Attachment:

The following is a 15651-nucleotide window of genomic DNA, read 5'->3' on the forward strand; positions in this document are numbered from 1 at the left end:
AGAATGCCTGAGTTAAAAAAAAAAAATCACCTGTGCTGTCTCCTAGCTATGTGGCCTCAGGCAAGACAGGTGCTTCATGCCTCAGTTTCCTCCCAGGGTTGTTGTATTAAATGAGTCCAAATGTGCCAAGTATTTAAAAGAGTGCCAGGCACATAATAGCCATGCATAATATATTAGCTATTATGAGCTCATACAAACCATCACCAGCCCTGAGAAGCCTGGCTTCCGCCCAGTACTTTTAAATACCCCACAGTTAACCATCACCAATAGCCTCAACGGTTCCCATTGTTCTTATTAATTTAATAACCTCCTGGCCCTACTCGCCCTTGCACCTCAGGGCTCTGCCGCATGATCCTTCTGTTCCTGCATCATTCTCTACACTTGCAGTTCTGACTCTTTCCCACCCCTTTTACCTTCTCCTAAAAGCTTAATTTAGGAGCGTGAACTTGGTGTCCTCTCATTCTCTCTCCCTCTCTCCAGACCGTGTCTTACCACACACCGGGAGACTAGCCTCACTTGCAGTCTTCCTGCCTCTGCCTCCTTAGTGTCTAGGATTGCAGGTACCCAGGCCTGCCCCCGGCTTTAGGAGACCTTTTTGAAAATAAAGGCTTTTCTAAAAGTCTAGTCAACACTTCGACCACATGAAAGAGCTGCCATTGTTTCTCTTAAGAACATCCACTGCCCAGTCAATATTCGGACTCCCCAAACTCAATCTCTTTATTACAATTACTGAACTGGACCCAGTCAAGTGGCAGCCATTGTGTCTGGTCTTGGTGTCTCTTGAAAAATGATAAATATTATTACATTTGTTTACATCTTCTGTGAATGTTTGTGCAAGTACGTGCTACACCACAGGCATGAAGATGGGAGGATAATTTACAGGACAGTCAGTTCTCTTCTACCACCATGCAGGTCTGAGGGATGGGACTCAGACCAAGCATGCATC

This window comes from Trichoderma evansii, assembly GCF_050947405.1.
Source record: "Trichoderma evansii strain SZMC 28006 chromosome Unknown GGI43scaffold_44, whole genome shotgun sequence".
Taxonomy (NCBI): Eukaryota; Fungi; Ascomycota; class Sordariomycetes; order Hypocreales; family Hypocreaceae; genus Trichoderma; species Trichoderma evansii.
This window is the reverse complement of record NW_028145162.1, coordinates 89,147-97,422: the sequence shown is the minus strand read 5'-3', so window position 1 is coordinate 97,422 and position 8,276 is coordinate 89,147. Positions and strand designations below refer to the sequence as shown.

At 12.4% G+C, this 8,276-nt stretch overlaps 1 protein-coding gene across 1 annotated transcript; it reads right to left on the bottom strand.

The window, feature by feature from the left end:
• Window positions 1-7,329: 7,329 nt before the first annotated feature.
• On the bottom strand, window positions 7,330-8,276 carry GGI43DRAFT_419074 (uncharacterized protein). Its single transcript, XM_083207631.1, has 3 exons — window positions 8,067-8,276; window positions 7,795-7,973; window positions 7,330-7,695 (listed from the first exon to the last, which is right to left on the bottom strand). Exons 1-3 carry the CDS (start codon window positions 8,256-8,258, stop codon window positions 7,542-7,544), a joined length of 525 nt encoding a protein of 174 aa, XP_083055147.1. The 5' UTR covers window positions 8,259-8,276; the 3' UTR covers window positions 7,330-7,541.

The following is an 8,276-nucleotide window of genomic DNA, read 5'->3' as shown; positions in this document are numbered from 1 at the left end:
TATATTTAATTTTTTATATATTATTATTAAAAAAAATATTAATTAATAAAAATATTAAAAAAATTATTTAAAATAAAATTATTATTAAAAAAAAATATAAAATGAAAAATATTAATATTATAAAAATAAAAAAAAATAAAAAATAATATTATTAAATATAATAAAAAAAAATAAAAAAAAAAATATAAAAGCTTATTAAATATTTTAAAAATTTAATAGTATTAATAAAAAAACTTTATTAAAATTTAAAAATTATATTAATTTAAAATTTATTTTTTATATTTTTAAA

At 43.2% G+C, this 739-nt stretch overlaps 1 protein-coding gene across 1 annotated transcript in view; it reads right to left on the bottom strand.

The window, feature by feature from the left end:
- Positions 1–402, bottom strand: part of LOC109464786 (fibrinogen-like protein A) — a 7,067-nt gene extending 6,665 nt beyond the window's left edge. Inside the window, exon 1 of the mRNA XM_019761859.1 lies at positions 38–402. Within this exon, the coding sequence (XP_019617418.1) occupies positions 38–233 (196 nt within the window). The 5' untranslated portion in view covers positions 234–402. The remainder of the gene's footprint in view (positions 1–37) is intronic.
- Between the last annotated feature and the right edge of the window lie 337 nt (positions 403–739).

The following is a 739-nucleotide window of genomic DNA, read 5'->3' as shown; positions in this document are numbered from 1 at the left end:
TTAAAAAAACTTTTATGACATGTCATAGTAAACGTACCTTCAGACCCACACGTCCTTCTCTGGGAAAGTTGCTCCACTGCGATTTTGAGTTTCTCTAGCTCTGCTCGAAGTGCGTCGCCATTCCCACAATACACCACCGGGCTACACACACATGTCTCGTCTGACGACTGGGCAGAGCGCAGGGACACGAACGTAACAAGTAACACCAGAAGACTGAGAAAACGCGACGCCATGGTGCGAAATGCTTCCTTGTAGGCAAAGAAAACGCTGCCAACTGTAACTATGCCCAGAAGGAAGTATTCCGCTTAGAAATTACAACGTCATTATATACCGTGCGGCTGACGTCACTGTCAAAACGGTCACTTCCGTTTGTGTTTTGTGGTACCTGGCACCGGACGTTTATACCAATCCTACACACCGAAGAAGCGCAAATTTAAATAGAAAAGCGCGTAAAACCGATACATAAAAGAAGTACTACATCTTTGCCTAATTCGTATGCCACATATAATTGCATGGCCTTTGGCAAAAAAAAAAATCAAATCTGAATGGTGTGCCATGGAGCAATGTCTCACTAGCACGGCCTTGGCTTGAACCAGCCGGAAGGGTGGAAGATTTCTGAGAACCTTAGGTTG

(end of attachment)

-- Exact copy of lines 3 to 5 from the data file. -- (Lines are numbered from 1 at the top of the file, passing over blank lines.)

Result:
This window comes from Trichoderma evansii, assembly GCF_050947405.1.
Source record: "Trichoderma evansii strain SZMC 28006 chromosome Unknown GGI43scaffold_44, whole genome shotgun sequence".
Taxonomy (NCBI): Eukaryota; Fungi; Ascomycota; class Sordariomycetes; order Hypocreales; family Hypocreaceae; genus Trichoderma; species Trichoderma evansii.